We probably all have that one person that we see in our life – either directly or indirectly, in our close circles or not – that has “the perfect life”. Or, the “life we should have had”. For Iris, that perfect person who has it all is her sister. Her twin sister. Everything she could have / should have been, as she sees it.
There's little I can say about this book without getting into spoilers, which I'm determined not to do, so please pardon if this all sounds a little vague.
Summer and Iris are mirror twins, nearly exactly identical except they're mirrors of each other. The story is told from Iris's point of view. Their father is a self-made millionaire, but a twist in the will leaves the family fighting to get the inheritance.
On the surface, the book is a plain, good story. It picked me up from the very beginning, and hooked me in with believable characters that each have their quirks without being OTT and a plot that develops at a steady pace. However, once you've settled in for a nice cozy ride, things start changing… The plot, as they say, thickens.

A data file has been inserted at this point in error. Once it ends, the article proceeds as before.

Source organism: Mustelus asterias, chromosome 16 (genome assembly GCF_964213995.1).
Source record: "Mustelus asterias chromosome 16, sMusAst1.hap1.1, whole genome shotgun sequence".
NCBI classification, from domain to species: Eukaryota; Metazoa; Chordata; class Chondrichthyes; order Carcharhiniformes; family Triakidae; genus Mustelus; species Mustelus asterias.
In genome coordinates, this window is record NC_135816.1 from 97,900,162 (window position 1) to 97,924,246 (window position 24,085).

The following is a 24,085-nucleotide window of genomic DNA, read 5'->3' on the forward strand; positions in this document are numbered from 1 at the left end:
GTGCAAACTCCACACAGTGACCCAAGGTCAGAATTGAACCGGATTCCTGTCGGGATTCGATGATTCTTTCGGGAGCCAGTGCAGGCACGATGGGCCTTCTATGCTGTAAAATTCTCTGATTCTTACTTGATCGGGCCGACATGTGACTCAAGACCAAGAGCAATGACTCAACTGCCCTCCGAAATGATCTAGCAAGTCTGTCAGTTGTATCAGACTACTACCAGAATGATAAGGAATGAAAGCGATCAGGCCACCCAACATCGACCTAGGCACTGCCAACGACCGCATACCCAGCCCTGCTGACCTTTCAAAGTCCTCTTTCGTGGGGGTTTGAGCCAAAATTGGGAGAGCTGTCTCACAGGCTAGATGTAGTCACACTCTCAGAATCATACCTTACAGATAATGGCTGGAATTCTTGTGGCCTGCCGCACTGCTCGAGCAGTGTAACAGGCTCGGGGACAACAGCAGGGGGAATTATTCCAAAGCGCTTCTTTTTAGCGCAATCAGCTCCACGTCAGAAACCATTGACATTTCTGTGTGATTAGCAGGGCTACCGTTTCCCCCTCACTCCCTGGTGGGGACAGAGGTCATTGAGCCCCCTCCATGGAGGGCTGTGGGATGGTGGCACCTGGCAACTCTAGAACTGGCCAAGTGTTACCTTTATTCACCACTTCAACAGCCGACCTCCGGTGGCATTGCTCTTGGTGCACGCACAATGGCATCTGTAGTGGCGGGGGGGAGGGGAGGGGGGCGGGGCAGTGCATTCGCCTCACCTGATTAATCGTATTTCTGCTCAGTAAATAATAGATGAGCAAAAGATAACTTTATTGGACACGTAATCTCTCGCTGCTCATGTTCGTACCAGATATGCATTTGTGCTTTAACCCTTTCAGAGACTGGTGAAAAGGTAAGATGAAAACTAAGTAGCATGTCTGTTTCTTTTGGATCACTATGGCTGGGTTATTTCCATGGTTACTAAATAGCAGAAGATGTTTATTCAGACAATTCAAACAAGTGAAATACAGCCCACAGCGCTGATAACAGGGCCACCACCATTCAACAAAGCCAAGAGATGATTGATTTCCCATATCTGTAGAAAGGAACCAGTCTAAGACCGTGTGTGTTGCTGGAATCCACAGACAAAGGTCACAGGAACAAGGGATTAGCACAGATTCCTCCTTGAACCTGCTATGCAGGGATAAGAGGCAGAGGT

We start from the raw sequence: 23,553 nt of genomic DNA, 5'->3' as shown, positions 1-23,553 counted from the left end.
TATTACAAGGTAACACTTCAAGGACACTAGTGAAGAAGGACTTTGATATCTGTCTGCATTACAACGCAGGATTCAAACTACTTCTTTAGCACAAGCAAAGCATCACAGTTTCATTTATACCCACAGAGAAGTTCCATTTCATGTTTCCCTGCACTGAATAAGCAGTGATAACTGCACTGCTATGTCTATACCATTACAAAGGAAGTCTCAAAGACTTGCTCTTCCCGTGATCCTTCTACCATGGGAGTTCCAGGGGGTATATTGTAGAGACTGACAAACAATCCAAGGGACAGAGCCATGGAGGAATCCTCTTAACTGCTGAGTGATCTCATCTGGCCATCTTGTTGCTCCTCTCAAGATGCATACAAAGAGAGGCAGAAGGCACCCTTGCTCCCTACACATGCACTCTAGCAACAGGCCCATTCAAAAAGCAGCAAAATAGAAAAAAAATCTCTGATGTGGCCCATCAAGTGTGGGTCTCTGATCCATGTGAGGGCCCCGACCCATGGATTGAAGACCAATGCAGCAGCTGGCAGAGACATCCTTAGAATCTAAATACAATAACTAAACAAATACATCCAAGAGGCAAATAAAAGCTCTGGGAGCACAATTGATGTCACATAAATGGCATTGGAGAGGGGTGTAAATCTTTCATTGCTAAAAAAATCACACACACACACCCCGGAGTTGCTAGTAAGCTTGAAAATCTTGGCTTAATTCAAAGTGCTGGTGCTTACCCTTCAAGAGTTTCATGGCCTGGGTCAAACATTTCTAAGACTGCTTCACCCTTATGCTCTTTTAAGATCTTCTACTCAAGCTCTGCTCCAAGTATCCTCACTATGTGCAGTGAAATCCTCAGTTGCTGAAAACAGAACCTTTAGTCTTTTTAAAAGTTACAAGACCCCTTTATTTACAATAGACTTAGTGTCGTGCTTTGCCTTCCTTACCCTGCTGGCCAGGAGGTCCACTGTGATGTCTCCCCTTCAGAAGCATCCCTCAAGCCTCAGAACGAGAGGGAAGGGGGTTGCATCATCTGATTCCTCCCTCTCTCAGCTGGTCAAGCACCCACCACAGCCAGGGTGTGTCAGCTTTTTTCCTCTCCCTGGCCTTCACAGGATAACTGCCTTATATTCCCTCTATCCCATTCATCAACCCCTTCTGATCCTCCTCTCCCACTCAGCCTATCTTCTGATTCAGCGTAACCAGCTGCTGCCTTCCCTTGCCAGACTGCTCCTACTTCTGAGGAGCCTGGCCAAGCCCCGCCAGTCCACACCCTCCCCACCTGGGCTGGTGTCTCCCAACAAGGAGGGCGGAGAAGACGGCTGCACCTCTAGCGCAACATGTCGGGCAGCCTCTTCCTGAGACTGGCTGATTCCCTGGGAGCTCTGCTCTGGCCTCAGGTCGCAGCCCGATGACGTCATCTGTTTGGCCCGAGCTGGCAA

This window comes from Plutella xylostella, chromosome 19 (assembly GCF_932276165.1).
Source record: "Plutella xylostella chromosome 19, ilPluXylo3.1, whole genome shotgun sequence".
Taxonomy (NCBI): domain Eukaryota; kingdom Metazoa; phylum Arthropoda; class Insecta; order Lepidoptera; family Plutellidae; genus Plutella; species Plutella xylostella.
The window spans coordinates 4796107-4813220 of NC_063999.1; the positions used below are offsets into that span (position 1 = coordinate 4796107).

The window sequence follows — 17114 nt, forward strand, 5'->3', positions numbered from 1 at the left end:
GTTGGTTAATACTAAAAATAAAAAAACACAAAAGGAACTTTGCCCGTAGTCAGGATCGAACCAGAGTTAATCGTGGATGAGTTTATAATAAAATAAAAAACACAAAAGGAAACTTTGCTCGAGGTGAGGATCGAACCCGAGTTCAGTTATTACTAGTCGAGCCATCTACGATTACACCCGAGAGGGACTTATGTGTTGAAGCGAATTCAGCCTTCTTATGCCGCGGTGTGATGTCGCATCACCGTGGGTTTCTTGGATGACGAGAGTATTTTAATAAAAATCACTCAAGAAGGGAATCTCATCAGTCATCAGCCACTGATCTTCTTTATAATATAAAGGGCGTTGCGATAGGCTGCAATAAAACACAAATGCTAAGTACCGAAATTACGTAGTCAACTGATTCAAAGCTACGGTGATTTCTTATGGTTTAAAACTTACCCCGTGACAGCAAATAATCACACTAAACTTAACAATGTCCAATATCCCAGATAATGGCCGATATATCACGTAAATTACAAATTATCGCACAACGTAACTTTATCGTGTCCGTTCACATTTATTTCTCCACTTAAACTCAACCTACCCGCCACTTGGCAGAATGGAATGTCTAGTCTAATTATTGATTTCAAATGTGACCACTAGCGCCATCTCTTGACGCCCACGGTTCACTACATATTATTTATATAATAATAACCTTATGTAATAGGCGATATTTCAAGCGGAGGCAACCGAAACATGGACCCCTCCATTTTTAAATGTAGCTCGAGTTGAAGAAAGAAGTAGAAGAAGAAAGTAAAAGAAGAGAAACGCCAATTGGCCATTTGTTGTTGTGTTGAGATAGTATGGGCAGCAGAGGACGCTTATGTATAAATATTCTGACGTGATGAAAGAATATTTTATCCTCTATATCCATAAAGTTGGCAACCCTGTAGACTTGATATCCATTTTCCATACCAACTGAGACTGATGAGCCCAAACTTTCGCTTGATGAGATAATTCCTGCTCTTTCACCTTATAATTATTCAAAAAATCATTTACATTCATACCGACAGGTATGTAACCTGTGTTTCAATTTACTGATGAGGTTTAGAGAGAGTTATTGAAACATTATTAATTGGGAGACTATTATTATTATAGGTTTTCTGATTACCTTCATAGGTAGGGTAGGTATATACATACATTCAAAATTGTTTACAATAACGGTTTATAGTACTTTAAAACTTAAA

The story is interesting as it's one of only a handful I've read where I've spent a lot of the time in the story changing and re-forming my opinions of the characters in the book. I instantly identified with Iris, and sided with her in seeing her sister as just a little too-perfect. There's something about that person that ‘has it all’ that it seems so easy to hate on them. However, the more I got to know Iris through her inner dialogue, the more I started to rethink my liking of her. However, this is part of the beauty of both the characterisation and the storytelling in my opinion… Usually with a character I'm not solidly on-side with I lose interest in the book. Yet in this case, I still wanted – needed – to see what happened.
For any more than that… You'll have to read it yourself to find out what I mean.